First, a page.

Hatha Yoga as Physical Therapy for Low Back Pain
Another cause of low back pain is lumbar facet and sacro-ilial joint compression in extension. This mechanical stress to the joints inflames the surrounding tissue, including the nerve roots. When one stands unskillfully with increased lordosis, pelvis in tilt and forward shift, lumbar facets can be compressed unevenly. If there is no grounding or lift, this uneven compression can be quite excessive. If one is asymmetrical, collapsing on one leg, the mechanical stress can be injurious to that side's joint structures. As well, spondylolisthesis is exaggerated as the lumbar vertebrae are translated anteriorly due to the mechanical stresses of this unskillful stance.
People report low back pain upon prolonged standing. Maybe even slow walking brings on pain, but brisk walking can be relieving. In brisk walks, they have enough skill of spine lengthening to stay out of compression. They might even report S/I pain in weight bearing of one sit bone when sitting upright.
In this scenario, forward bending is relieving and extension is provocative. One issue is that standing and sitting upright is extension, and therefore, provoking inflammation from joint compression. One cannot, of course, avoid upright postures in one's daily activities, unless in the most extreme of restrictions of movements, bed rest. One needs to learn the motor skills of standing and sitting upright without injurious joint compression.
Lumbar facet joints will compress on a neighboring facet and the sacrum will compress on the ilium with too much nutation/ extension. An ilium will compress on a sacrum with femur in extension, as the ilium anteriorly rotates. With the femur in external rotation, the ilium outflares to compress against the sacrum. The sacrum can compress into the ilium as the spine rotates the sacrum into the ilium. If the thoracic spine sits too heavily on the lumbar spine, injurious compression may result. If the thoracic spine is hypomobile, then spinal movement has to come from too few joints of the lumbar and sacro-ilial area. The thoracic and cervical spine needs to have the skill of lengthening in order not to excessively compress above or below the stiffer thoracic spine.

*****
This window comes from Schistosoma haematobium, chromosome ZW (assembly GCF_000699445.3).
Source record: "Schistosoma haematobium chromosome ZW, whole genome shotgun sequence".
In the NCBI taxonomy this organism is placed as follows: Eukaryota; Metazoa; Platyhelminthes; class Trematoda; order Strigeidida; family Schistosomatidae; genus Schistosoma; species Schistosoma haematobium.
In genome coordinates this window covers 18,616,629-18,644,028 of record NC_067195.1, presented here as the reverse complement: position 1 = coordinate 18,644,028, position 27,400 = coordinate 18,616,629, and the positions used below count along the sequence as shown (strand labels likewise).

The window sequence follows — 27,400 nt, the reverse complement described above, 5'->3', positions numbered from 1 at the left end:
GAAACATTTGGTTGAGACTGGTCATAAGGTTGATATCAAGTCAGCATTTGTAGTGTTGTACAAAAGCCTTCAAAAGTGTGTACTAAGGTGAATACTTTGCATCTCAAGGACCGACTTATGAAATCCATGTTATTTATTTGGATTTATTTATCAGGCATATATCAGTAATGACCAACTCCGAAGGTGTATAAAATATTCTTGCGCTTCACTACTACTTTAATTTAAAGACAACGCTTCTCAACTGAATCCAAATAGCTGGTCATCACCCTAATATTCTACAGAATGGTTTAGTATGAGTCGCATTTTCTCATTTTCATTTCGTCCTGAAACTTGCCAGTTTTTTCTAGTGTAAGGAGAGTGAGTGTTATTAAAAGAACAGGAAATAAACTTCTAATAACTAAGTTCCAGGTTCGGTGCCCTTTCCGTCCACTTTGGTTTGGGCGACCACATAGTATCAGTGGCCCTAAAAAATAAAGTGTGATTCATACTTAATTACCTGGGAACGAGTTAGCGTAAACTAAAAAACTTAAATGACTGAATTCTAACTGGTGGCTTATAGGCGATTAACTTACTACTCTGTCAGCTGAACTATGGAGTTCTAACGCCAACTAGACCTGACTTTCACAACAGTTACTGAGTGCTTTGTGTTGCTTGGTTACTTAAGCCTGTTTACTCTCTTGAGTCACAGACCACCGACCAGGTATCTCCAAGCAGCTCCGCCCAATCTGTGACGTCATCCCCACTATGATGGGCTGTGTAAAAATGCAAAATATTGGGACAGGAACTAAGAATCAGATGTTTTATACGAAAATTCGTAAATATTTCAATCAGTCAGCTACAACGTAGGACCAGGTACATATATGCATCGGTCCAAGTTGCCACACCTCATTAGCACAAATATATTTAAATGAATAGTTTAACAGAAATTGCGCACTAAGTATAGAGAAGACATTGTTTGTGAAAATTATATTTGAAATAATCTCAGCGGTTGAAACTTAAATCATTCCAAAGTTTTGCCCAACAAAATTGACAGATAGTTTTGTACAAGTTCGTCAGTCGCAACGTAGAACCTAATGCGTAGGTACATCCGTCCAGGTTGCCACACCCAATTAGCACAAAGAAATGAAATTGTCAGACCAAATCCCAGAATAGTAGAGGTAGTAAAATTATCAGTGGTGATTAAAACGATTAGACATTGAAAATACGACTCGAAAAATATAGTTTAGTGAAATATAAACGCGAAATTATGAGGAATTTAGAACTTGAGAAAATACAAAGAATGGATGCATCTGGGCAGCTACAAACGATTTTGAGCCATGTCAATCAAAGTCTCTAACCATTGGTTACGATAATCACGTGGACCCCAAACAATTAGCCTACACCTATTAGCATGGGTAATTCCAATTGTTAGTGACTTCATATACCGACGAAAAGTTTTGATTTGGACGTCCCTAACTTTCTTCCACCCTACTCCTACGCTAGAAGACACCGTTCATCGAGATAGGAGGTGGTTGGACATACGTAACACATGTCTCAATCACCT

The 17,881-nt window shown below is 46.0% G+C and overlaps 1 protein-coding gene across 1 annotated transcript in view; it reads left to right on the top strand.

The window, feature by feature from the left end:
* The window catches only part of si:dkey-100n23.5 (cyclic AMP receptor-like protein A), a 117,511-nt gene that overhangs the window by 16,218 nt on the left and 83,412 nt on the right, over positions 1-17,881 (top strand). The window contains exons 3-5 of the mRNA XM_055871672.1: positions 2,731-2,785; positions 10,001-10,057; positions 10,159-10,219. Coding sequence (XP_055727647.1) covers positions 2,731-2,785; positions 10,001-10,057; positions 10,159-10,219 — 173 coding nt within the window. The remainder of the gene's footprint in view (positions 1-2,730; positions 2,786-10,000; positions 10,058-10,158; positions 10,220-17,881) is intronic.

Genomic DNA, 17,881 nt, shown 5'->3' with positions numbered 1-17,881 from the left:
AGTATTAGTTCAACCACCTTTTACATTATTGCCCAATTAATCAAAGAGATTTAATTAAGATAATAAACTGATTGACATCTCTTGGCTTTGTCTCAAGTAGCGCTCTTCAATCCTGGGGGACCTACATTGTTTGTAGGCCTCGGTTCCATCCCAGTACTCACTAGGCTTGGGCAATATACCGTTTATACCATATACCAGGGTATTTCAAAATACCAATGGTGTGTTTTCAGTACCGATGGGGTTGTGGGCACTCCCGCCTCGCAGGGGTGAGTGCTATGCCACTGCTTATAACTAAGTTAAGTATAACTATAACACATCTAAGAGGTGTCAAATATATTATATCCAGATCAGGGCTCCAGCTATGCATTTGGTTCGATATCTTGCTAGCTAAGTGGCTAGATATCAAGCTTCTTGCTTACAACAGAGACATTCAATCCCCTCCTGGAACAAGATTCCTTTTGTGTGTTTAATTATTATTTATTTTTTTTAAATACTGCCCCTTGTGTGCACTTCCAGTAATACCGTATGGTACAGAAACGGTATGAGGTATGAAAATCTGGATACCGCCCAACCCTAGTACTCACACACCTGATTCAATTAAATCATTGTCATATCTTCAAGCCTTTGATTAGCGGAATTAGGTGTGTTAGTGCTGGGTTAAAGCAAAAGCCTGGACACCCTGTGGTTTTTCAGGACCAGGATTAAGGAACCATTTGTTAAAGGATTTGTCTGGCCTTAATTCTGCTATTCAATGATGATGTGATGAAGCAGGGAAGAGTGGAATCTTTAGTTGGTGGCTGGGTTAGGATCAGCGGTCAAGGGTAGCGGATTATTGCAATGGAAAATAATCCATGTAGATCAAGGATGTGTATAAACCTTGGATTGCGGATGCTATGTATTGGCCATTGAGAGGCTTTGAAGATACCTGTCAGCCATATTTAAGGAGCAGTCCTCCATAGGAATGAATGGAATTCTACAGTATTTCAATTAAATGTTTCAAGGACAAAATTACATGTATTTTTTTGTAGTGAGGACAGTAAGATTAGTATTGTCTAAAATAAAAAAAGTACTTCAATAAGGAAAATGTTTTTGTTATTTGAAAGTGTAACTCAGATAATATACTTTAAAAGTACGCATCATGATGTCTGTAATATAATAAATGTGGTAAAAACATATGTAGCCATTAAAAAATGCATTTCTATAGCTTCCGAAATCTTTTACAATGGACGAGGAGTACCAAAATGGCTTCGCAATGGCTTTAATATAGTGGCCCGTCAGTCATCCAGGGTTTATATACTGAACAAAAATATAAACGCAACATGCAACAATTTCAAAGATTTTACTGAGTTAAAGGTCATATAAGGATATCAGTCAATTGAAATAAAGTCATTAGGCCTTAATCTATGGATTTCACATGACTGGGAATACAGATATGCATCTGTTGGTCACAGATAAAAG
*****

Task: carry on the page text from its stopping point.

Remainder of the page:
The inhalation allows one to open up the field of awareness to the space below our feet to grow roots into, and to the space behind us to help us from thrusting ourselves forward with muscles, and into the space above us to rise into. The exhale is when we more effectively can ground, center, and lift.
We need to be vigilant to detect any sensation of muscular holding from unskillful standing or breath-holding. Awareness of specific sensations brings our attention to that area and to a specific direction of energy [downward in rooting, upward in lifting].
The skill of lengthening the spine is a whole body and mind activity. All of the body and mind needs to participate to accomplish the whole of skillful posture. No isolated soft tissue or joint work or muscular activity is enough individually to create a light spine in stance.
The skills of standing poses are exactly what one needs to learn. One will start with the symmetrical poses, before moving to the wide legged, asymmetrical poses. The poses challenge us to keep grounding, centering, and lifting in many different alignments.
This decompression takes the mechanical compressive stress off the joint surfaces and allows more room for the nerve roots through the foramen. Slump sitting, squats, standing child's pose, standing back against wall, supine with legs up on a support are restful positions for the back vulnerable to extension compression.
Skills necessary not to excessively compress in extension are the inner actions of standing poses and backbends. The upper inner thighs move back against the perineum forward. The inner spiral predominates over the outer spiral as both direct energy into the earth. The belly keeps the pelvis relatively neutral against the inner thighs back. The "ball" in the belly rotates the navel back to the spine with the perineum forward, along with the back heels rooting. The lift of the spine can too easily overarch the lumbar spine with too much back extensor muscular activity. The relative tuck of the pelvis from this roll of the belly keeps the lumbar spine out of increased lordosis.
But the lift of the spine is very important to keep the facets from compressing too heavily. As the energy goes into the earth from belly through the legs, the root [in between the sit bones] rises through our centers through the crown of the head. We use a vision of these exact inner actions of ground, center, and lift. The vision is of the movement through our centers into the spaces below and above us. This coordinates the nervous, muscular, and bony systems to stand with the skill lightness and length. This movement of energy keeps us from too dull a stance or too tense a stance.
We can even provoke ourselves to even more skill with a deeper backbend in the spine, and still not injure ourselves with compression, if we are skillful with the ground, center, and lift.
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